|Buxton: A Lost Utopia Source Set Teaching Guide|
|Printable Image and Document Guide|
Benjamin C. Buxton, Founder of Buxton, Iowa, Date Unknown
Postcard View of Center Street in Buxton, 1908
Panoramic View of Buxton, 1910
Postcard Showing Buxton Coal Bank in Shaft of #12 Mine, 1910
Postcard of Miner with Mule-Drawn Cart in a Shaft of Buxton’s #12 Mine, 1910
Monroe Mercantile Company Opening, 1911
Monroe Mercantile Company Interior, 1911
Monroe Mercantile Company Employees, 1911
Map of Bluff Creek Township (Buxton), 1919
Buxton Wonders Baseball Team, 1915
Interview of Paul Wilson, Born in Buxton, May 13, 1992
“Back to Buxton,” July 1, 2009
Aftermath of Explosion in Buxton’s #12 Mine, Date Unknown
“Buxton Review” in the Iowa State Bystander, June 26, 1914
“As I Remember” by Minnie London, 1940
Buxton: Work and Racial Equality in a Coal Mining Community, 1987
- Images of America: Lost Buxton by Rachelle Chase
This recent publication is loaded with rich images and meaningful quotes from dozens of Buxton citizens. The author synthesizes many sources to concisely tell the story of Buxton with meaningful details.
- Buxton: Work and Racial Equality in a Coal Mining Community by Dorothy Schwieder
Professor, researcher and author Dorothy Schwieder provides details and explanations of many causes and effects of the formation and decline of Buxton.
- CRI News Package: Home from Buxton, Iowa
This two-minute video tours a house from Buxton that was moved to Oskaloosa around the 1920s, and then was moved again to the Nelson Pioneer Farm during October 2008.
- "Searching for Buxton" Documentary (Part One and Part Two)
A young African-American goes searching for his family's past in a long-disappeared Iowa coal mining town and discovers that much of the prosperity and goodwill his relatives enjoyed nearly a century ago is elusive today. Narrated by Simon Estes.
- Reclaiming Iowa’s Abandoned Coal Mine Lands
This eight-minute Iowa Outdoors video focuses on Iowa's coal mines. A century ago, southern Iowa was home to hundreds of surface coal mines. As the coal boom died so did the companies that mined for it, leaving those mines abandoned and open to the elements. Today, decades after the industry died, efforts slowly continue to clean up the deserted mines and reclaim the ground that was once rich with coal.
- "Editor's Observations" from the Iowa State Bystander
This October 29, 1909, newspaper article by John Lay Thompson, editor of the Iowa State Bystander, describes the success of African-Americans in Buxton, Iowa. During an era of Jim Crow laws in the South, those who were recruited from Virginia to come and work for Consolidation Coal Company experienced a far different reality in Buxton than they had in Virginia. In his editor’s column, Thompson writes about the demographics, businesses, prominent citizens and services located in Buxton, Iowa, in or around 1909.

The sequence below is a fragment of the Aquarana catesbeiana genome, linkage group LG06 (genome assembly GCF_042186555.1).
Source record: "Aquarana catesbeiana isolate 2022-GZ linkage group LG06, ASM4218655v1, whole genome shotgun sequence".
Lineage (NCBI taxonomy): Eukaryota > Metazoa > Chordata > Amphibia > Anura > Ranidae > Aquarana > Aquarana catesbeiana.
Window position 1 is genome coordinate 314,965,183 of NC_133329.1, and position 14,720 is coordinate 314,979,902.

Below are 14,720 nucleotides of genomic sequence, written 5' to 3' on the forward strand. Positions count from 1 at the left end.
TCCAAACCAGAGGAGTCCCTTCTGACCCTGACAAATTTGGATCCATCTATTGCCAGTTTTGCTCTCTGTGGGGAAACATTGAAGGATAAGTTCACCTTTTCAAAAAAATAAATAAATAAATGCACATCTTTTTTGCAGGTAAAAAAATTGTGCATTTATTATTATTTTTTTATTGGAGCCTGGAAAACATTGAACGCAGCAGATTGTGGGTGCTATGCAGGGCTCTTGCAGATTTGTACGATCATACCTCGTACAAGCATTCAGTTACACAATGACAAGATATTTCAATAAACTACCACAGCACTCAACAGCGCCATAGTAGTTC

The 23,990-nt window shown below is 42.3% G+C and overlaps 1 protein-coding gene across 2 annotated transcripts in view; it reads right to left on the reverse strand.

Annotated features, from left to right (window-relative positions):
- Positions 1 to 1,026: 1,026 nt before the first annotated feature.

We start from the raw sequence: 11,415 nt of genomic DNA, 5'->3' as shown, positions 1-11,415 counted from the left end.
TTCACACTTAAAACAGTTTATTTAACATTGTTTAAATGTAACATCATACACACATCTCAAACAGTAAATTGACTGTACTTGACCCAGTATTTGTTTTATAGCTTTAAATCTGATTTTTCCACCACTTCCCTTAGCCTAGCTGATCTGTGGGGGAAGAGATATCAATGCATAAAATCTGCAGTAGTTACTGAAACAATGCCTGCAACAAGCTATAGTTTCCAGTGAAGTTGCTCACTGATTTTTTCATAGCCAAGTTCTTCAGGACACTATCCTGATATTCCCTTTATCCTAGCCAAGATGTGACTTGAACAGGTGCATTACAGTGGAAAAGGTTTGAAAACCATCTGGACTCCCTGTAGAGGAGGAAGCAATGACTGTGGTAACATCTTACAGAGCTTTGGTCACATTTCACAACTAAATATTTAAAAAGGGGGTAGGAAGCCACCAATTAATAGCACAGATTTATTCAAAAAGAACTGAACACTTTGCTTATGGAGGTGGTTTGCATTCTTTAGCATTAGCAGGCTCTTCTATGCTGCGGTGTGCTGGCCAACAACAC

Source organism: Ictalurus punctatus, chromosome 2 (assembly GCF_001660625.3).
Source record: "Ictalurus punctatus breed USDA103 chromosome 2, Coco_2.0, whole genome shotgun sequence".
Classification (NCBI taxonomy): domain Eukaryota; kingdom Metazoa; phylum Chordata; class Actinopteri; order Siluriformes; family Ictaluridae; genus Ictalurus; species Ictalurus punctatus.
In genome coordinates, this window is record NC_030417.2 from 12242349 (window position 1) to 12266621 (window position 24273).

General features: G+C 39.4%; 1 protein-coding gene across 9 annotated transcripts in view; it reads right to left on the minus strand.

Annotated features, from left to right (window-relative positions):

- "The Buxton Souvenir Number" from the Iowa State Bystander
This additional resource includes eight newspaper pages of photos and articles about Buxton that were published in the Iowa State Bystander on December 6, 1907.
- Stories of Midwest Migration
Drawing on historical material from cultural organizations across the Midwest, this digital exhibit from Chicago's Newberry Library presents representative stories of the many migrations that have transformed the Midwest—and continue to do so to this day.
- Additional Buxton Photographs from the State Historical Society of Iowa
Iowa Core Social Studies Standards (2nd Grade)
Listed below are the Iowa Core Social Studies content anchor standards that are best reflected in this source set. The content standards applied to this set are elementary-age level and encompass the key disciplines that make up social studies for 2nd grade students.
- SS.2.7. Explain how people from different groups work through conflict when solving a community problem.
- SS.2.10. Determine effective strategies for solving particular community problems.
- SS.2.12. Identify how people use natural resources to produce goods and services.
- SS.2.16. Using maps, globes, and other simple geographic models, evaluate routes for people or goods that consider environmental characteristics.
- SS.2.17. Explain how environmental characteristics impact the location of particular places
- SS.2.18. Describe how the choices people make impact local and distant environments
- SS.2.20. Determine the influence of particular individuals and groups who have shaped significant historical change.
- SS.2.24. Describe the intended and unintended consequences of using Iowa’s natural resources.